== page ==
Super-Resolution Nanolithography of Two-Dimensional Materials by Anisotropic Etching

Dorte R. Danielsen, Anton Lyksborg-Andersen, Kirstine E.S. Nielsen, Bjarke S. Jessen, Timothy J. Booth, Manh Ha Doan, Yingqiu Zhou, Peter Bøggild*, Lene Gammelgaard

*Corresponding author for this work

Research output: Contribution to journalJournal articleResearchpeer-review

204 Downloads (Pure)

Abstract

Nanostructuring allows altering of the electronic and photonic properties of two-dimensional (2D) materials. The efficiency, flexibility, and convenience of top-down lithography processes are, however, compromised by nanometer-scale edge roughness and resolution variability issues, which especially affect the performance of 2D materials. Here, we study how dry anisotropic etching of multilayer 2D materials with sulfur hexafluoride (SF6) may overcome some of these issues, showing results for hexagonal boron nitride (hBN), tungsten disulfide (WS2), tungsten diselenide (WSe2), molybdenum disulfide (MoS2), and molybdenum ditelluride (MoTe2). Scanning electron microscopy and transmission electron microscopy reveal that etching leads to anisotropic hexagonal features in the studied transition metal dichalcogenides, with the relative degree of anisotropy ranked as: WS2 > WSe2 > MoTe2 ∼MoS2. Etched holes are terminated by zigzag edges while etched dots (protrusions) are terminated by armchair edges. This can be explained by Wulff constructions, taking the relative stabilities of the edges and the AA′ stacking order into account. Patterns in WS2 are transferred to an underlying graphite layer, demonstrating a possible use for creating sub-10 nm features. In contrast, multilayer hBN exhibits no lateral anisotropy but shows consistent vertical etch angles, independent of crystal orientation. Using an hBN crystal as the base, ultrasharp corners can be created in lithographic patterns, which are then transferred to a graphite crystal underneath. We find that the anisotropic SF6 reactive ion etching process makes it possible to downsize nanostructures and obtain smooth edges, sharp corners, and feature sizes significantly below the resolution limit of electron beam lithography. The nanostructured 2D materials can be used themselves or as etch masks to pattern other nanomaterials.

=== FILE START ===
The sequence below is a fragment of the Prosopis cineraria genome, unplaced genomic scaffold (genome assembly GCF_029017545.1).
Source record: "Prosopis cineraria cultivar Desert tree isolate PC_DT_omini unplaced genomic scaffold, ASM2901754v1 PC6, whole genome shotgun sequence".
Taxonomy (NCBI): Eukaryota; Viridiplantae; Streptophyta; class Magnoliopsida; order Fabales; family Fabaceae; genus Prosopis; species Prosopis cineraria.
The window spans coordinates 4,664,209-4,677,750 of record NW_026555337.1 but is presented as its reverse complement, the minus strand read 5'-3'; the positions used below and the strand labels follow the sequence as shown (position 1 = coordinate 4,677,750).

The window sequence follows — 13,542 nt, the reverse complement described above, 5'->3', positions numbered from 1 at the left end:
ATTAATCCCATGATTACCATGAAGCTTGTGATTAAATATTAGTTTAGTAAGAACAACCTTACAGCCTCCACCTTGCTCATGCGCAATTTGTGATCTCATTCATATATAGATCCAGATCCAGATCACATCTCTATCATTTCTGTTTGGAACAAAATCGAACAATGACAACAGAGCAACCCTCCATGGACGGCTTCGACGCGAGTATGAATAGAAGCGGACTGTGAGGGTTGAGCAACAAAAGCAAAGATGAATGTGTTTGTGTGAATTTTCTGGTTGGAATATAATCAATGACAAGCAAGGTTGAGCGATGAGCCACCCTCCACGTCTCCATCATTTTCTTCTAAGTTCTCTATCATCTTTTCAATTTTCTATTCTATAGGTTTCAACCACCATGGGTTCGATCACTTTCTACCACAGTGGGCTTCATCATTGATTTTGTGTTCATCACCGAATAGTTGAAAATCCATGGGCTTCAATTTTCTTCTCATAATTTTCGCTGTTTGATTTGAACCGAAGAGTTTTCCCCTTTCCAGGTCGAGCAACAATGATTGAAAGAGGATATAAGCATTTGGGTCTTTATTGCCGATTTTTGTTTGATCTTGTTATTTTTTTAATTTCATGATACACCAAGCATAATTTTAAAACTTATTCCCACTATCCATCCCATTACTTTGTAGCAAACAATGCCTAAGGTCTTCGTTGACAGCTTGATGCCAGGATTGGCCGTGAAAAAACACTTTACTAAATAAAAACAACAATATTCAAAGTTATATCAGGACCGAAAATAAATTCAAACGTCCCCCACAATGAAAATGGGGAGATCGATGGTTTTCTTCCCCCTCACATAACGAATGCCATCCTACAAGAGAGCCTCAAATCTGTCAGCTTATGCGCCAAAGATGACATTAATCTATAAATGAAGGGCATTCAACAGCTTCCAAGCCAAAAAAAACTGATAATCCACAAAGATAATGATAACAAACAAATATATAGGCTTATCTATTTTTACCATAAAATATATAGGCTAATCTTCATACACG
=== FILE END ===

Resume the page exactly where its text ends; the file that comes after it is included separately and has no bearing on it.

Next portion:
Original languageEnglish
JournalACS Applied Materials and Interfaces
Volume13
Issue number35
Pages (from-to)41886-41894
ISSN1944-8244
DOIs
Publication statusPublished - 2021

Bibliographical note

Funding Information:
The authors thank Nicolas Stenger, Søren Raza, Antti-Pekka Jauho, and Mads Brandbyge for helpful discussions and Niels Pichon, Emil Duegaard, and Joachim Søderquist for assistance with preliminary experiments. This work was supported by the Danish National Research Foundation (DNRF) Center for Nanostructured Graphene (DNRF103) and EU Graphene Flagship Core 2 (785219) and Core 3 (881603).

Keywords

  • 2D materials
  • Anisotropic etching
  • Downsizing
  • Electron beam lithography
  • hBN
  • Nanostructuring
  • Reactive ion etching
  • TMDs
  • Wulff constructions

Fingerprint

Dive into the research topics of 'Super-Resolution Nanolithography of Two-Dimensional Materials by Anisotropic Etching'. Together they form a unique fingerprint.

Cite this